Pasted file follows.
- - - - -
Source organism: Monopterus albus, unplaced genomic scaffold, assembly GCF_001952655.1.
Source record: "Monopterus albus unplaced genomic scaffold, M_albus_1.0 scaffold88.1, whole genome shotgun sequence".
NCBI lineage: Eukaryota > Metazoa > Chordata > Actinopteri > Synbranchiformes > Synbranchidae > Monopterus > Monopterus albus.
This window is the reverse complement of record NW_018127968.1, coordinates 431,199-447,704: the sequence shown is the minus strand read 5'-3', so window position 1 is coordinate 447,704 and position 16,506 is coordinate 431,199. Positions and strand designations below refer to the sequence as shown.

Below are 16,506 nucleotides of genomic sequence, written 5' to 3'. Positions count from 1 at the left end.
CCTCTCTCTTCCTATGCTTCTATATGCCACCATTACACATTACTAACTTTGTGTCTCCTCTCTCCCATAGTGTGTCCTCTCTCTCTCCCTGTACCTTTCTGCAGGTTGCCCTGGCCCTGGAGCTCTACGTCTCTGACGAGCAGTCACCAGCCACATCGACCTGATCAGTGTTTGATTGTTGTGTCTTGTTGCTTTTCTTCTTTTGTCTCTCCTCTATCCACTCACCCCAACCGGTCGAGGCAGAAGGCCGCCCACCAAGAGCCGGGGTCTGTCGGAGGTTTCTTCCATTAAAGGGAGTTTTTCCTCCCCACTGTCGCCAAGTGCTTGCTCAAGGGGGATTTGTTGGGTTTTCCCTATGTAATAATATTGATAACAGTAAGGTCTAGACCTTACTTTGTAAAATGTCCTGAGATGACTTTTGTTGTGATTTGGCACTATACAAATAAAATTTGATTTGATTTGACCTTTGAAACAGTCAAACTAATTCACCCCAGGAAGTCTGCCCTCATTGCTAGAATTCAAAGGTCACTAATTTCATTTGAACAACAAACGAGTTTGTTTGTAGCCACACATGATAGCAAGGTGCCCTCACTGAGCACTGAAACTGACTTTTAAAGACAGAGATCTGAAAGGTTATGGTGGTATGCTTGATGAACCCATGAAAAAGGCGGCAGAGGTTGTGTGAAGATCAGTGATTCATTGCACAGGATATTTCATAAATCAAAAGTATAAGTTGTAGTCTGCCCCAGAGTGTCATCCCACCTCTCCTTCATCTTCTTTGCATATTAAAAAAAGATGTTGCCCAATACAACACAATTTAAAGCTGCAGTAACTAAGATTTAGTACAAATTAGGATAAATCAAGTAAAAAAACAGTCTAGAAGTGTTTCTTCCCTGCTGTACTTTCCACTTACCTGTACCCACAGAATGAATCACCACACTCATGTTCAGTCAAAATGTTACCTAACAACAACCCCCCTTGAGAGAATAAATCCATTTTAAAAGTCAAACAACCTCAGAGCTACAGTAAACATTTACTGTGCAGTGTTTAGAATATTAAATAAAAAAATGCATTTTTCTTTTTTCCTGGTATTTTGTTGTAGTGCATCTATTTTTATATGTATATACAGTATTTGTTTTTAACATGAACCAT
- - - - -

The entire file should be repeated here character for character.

Source organism: Monopterus albus, unplaced genomic scaffold, assembly GCF_001952655.1.
Source record: "Monopterus albus unplaced genomic scaffold, M_albus_1.0 scaffold88.1, whole genome shotgun sequence".
NCBI lineage: Eukaryota > Metazoa > Chordata > Actinopteri > Synbranchiformes > Synbranchidae > Monopterus > Monopterus albus.
This window is the reverse complement of record NW_018127968.1, coordinates 431,199-447,704: the sequence shown is the minus strand read 5'-3', so window position 1 is coordinate 447,704 and position 16,506 is coordinate 431,199. Positions and strand designations below refer to the sequence as shown.

Below are 16,506 nucleotides of genomic sequence, written 5' to 3'. Positions count from 1 at the left end.
CCTCTCTCTTCCTATGCTTCTATATGCCACCATTACACATTACTAACTTTGTGTCTCCTCTCTCCCATAGTGTGTCCTCTCTCTCTCCCTGTACCTTTCTGCAGGTTGCCCTGGCCCTGGAGCTCTACGTCTCTGACGAGCAGTCACCAGCCACATCGACCTGATCAGTGTTTGATTGTTGTGTCTTGTTGCTTTTCTTCTTTTGTCTCTCCTCTATCCACTCACCCCAACCGGTCGAGGCAGAAGGCCGCCCACCAAGAGCCGGGGTCTGTCGGAGGTTTCTTCCATTAAAGGGAGTTTTTCCTCCCCACTGTCGCCAAGTGCTTGCTCAAGGGGGATTTGTTGGGTTTTCCCTATGTAATAATATTGATAACAGTAAGGTCTAGACCTTACTTTGTAAAATGTCCTGAGATGACTTTTGTTGTGATTTGGCACTATACAAATAAAATTTGATTTGATTTGACCTTTGAAACAGTCAAACTAATTCACCCCAGGAAGTCTGCCCTCATTGCTAGAATTCAAAGGTCACTAATTTCATTTGAACAACAAACGAGTTTGTTTGTAGCCACACATGATAGCAAGGTGCCCTCACTGAGCACTGAAACTGACTTTTAAAGACAGAGATCTGAAAGGTTATGGTGGTATGCTTGATGAACCCATGAAAAAGGCGGCAGAGGTTGTGTGAAGATCAGTGATTCATTGCACAGGATATTTCATAAATCAAAAGTATAAGTTGTAGTCTGCCCCAGAGTGTCATCCCACCTCTCCTTCATCTTCTTTGCATATTAAAAAAAGATGTTGCCCAATACAACACAATTTAAAGCTGCAGTAACTAAGATTTAGTACAAATTAGGATAAATCAAGTAAAAAAACAGTCTAGAAGTGTTTCTTCCCTGCTGTACTTTCCACTTACCTGTACCCACAGAATGAATCACCACACTCATGTTCAGTCAAAATGTTACCTAACAACAACCCCCCTTGAGAGAATAAATCCATTTTAAAAGTCAAACAACCTCAGAGCTACAGTAAACATTTACTGTGCAGTGTTTAGAATATTAAATAAAAAAATGCATTTTTCTTTTTTCCTGGTATTTTGTTGTAGTGCATCTATTTTTATATGTATATACAGTATTTGTTTTTAACATGAACCAT